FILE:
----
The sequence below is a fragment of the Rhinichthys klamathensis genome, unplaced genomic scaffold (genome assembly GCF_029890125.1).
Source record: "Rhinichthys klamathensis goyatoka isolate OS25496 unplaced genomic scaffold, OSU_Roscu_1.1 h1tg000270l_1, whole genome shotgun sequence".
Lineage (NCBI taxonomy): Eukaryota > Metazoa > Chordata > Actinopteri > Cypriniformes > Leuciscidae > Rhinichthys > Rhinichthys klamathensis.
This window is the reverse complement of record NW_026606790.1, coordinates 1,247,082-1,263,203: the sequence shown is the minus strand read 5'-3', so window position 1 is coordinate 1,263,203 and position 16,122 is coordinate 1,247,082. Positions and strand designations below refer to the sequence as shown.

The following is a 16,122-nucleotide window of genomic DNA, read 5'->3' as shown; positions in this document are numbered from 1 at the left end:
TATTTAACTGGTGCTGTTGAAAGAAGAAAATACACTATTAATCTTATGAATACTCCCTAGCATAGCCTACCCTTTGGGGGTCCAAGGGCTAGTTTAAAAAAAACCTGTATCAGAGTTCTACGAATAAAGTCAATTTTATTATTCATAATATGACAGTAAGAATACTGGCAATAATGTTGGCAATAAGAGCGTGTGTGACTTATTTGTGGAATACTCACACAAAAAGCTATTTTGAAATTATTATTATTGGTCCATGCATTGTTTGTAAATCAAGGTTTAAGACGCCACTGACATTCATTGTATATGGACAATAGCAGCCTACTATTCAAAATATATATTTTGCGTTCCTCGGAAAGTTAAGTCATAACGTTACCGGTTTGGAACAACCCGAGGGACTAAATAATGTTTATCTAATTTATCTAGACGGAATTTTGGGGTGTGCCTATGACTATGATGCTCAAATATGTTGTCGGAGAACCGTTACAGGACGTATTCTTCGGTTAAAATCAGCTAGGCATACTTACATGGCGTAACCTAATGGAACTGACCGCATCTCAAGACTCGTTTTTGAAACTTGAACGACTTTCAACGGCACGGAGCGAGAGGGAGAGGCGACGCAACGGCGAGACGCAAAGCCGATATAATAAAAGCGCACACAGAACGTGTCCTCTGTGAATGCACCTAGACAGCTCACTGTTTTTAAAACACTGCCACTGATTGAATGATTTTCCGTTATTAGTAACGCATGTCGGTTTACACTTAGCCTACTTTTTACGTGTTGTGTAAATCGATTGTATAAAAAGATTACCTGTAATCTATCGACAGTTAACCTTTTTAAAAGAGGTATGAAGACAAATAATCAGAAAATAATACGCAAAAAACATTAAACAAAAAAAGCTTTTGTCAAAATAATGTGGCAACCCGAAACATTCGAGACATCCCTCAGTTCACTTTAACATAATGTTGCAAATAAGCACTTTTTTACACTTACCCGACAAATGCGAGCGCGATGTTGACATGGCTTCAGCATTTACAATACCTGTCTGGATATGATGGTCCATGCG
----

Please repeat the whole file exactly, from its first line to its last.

The sequence below is a fragment of the Rhinichthys klamathensis genome, unplaced genomic scaffold (genome assembly GCF_029890125.1).
Source record: "Rhinichthys klamathensis goyatoka isolate OS25496 unplaced genomic scaffold, OSU_Roscu_1.1 h1tg000270l_1, whole genome shotgun sequence".
Lineage (NCBI taxonomy): Eukaryota > Metazoa > Chordata > Actinopteri > Cypriniformes > Leuciscidae > Rhinichthys > Rhinichthys klamathensis.
This window is the reverse complement of record NW_026606790.1, coordinates 1,247,082-1,263,203: the sequence shown is the minus strand read 5'-3', so window position 1 is coordinate 1,263,203 and position 16,122 is coordinate 1,247,082. Positions and strand designations below refer to the sequence as shown.

The following is a 16,122-nucleotide window of genomic DNA, read 5'->3' as shown; positions in this document are numbered from 1 at the left end:
TATTTAACTGGTGCTGTTGAAAGAAGAAAATACACTATTAATCTTATGAATACTCCCTAGCATAGCCTACCCTTTGGGGGTCCAAGGGCTAGTTTAAAAAAAACCTGTATCAGAGTTCTACGAATAAAGTCAATTTTATTATTCATAATATGACAGTAAGAATACTGGCAATAATGTTGGCAATAAGAGCGTGTGTGACTTATTTGTGGAATACTCACACAAAAAGCTATTTTGAAATTATTATTATTGGTCCATGCATTGTTTGTAAATCAAGGTTTAAGACGCCACTGACATTCATTGTATATGGACAATAGCAGCCTACTATTCAAAATATATATTTTGCGTTCCTCGGAAAGTTAAGTCATAACGTTACCGGTTTGGAACAACCCGAGGGACTAAATAATGTTTATCTAATTTATCTAGACGGAATTTTGGGGTGTGCCTATGACTATGATGCTCAAATATGTTGTCGGAGAACCGTTACAGGACGTATTCTTCGGTTAAAATCAGCTAGGCATACTTACATGGCGTAACCTAATGGAACTGACCGCATCTCAAGACTCGTTTTTGAAACTTGAACGACTTTCAACGGCACGGAGCGAGAGGGAGAGGCGACGCAACGGCGAGACGCAAAGCCGATATAATAAAAGCGCACACAGAACGTGTCCTCTGTGAATGCACCTAGACAGCTCACTGTTTTTAAAACACTGCCACTGATTGAATGATTTTCCGTTATTAGTAACGCATGTCGGTTTACACTTAGCCTACTTTTTACGTGTTGTGTAAATCGATTGTATAAAAAGATTACCTGTAATCTATCGACAGTTAACCTTTTTAAAAGAGGTATGAAGACAAATAATCAGAAAATAATACGCAAAAAACATTAAACAAAAAAAGCTTTTGTCAAAATAATGTGGCAACCCGAAACATTCGAGACATCCCTCAGTTCACTTTAACATAATGTTGCAAATAAGCACTTTTTTACACTTACCCGACAAATGCGAGCGCGATGTTGACATGGCTTCAGCATTTACAATACCTGTCTGGATATGATGGTCCATGCG